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Deal close at Lyttleton Port, union says

Thursday 8th March 2018

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Lyttleton Port Company and the Rail and Maritime Transport Union are within “a fag paper” width of reaching an agreement and averting a strike, the union says.

LPC has offered a 3 percent pay increase each year for the next three years, but the union is looking for 4 percent for the first year - the deal that was accepted by another union on the site last year.

RMTU organiser John Kerr said the difference is less than $150,000 and he’s hopeful the two sides will come to an agreement when they meet again on Monday.

During mediation yesterday the company yesterday agreed not to introduce flexible overnight rosters, which the RMPU said might be unsafe.

The main potential spanner in the works to a decision on Monday now appears to be a new stoush over whether the LPC should pay workers who should have been working over the next few days, but who aren’t needed. The union withdrew strike action for the next four days “as a gesture of goodwill” ahead of the talks, but the company said ships have been diverted away from Lyttleton in anticipation of a strike, so there isn’t enough work for all the rostered staff - and they won’t be paying them.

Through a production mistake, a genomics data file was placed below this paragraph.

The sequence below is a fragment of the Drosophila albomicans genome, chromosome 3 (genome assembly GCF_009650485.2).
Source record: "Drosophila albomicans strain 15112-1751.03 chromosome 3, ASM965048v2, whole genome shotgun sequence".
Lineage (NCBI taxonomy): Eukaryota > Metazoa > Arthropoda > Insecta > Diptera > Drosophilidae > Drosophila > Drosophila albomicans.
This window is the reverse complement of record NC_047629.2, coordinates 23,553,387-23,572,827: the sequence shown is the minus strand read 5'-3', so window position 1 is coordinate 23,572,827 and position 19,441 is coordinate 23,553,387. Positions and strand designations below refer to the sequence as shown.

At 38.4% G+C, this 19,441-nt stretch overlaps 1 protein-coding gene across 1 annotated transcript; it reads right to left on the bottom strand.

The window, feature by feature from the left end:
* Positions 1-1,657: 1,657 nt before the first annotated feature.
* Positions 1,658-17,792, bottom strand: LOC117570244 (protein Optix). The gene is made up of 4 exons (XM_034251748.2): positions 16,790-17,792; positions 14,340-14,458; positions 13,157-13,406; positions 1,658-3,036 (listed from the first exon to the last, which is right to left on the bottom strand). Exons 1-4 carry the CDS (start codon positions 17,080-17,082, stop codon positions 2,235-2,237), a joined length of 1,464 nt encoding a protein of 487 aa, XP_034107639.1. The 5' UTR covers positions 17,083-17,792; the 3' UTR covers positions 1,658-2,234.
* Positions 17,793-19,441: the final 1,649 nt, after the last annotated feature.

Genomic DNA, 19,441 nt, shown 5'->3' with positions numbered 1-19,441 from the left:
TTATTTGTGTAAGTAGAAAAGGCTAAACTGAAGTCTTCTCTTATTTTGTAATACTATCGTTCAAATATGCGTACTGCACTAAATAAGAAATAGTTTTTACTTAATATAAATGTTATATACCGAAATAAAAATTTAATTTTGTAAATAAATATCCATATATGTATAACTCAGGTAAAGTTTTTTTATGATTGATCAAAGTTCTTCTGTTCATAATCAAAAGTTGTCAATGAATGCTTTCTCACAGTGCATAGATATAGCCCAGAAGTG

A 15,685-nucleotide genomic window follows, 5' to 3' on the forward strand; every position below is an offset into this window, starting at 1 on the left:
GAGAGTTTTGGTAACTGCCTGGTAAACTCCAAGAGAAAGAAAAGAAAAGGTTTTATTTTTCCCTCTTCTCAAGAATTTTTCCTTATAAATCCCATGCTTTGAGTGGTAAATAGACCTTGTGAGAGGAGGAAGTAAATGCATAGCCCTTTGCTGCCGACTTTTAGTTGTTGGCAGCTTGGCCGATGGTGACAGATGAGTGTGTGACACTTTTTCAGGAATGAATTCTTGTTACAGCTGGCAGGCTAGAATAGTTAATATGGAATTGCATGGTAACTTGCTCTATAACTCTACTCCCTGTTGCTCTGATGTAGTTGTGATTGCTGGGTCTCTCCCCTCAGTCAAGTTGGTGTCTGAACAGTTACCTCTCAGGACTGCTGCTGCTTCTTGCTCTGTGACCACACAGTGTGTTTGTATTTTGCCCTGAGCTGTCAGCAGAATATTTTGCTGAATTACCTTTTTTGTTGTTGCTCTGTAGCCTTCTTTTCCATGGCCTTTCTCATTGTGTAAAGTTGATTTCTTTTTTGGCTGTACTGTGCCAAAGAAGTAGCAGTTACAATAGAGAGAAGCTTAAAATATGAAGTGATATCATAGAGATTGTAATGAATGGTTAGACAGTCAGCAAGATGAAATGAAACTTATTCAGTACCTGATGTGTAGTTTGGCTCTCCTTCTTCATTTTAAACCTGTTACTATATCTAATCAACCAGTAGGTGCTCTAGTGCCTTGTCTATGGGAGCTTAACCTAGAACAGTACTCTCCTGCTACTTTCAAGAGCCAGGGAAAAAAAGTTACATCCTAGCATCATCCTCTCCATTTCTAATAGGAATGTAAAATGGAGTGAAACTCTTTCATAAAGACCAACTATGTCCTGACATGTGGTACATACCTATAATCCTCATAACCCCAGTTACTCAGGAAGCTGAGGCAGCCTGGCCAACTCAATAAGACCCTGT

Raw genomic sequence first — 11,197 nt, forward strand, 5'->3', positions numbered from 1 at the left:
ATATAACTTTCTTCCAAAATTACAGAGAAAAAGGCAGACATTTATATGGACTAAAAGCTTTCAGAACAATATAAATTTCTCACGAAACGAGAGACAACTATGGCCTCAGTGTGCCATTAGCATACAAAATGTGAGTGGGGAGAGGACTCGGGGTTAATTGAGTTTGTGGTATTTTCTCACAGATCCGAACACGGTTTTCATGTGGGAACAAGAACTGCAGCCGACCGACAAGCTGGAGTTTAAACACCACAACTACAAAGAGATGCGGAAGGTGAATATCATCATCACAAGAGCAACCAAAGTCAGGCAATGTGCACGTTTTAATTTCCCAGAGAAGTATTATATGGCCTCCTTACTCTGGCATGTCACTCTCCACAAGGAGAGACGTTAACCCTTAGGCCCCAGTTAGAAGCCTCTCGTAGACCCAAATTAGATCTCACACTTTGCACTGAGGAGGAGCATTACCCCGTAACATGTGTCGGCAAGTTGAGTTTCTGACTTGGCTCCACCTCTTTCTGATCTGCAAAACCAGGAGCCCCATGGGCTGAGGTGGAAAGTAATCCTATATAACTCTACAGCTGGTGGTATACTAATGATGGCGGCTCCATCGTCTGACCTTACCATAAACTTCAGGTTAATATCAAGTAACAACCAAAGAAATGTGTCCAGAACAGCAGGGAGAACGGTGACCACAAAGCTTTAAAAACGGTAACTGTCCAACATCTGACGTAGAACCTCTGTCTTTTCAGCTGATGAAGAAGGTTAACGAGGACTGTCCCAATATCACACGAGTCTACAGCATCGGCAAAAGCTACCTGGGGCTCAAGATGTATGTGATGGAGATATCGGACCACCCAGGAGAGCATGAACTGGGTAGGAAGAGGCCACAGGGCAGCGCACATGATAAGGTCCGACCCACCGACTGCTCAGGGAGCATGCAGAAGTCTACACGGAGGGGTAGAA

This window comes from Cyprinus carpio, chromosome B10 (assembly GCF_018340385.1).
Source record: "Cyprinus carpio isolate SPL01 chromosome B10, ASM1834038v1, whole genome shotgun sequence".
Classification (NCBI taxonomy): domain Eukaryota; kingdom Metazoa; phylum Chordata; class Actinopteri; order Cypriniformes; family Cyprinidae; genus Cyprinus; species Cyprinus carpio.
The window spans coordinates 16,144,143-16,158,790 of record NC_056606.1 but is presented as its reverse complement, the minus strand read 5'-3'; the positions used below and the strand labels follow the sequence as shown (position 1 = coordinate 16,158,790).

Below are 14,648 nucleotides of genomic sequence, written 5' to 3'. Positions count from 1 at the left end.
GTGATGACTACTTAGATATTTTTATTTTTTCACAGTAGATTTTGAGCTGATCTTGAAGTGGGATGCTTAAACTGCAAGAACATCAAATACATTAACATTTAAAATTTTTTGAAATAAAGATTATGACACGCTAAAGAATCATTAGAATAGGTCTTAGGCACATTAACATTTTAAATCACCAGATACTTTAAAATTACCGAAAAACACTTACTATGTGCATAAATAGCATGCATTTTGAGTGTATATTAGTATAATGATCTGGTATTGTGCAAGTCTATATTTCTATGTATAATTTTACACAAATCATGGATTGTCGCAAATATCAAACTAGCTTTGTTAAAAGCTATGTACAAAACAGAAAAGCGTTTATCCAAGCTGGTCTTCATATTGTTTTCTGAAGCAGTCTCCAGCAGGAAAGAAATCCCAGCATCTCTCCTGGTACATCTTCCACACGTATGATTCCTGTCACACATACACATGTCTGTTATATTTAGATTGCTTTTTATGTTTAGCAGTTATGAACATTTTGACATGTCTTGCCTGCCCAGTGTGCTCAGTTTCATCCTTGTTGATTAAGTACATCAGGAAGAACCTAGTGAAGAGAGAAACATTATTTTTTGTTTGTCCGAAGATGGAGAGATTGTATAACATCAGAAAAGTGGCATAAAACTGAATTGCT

The company said only 25 workers were affected today; the RMTU estimated it to be 70. It is calling the non-payment of the workers an illegal lockout.

Union members demonstrated outside the Christchurch city council offices this morning, and handed over a letter asking the council (which is the 100 percent owner of the port) to use its influence with port management to help resolve the dispute.

A Christchurch City Holdings Ltd spokesperson said the council wouldn’t be getting involved.

“It would be inappropriate for the shareholder to intervene in the employment negotiations between the Lyttleton port company and its employees."

Lyttleton Port said it was keen to get everyone back to work and is frustrated at the union stance.

“LPC remains committed to resolving the industrial situation but RMTU’s inflexibility, excessive salary demands and deliberately misleading statements are inflaming what is already a difficult situation,” operations manager Paul Monk said.


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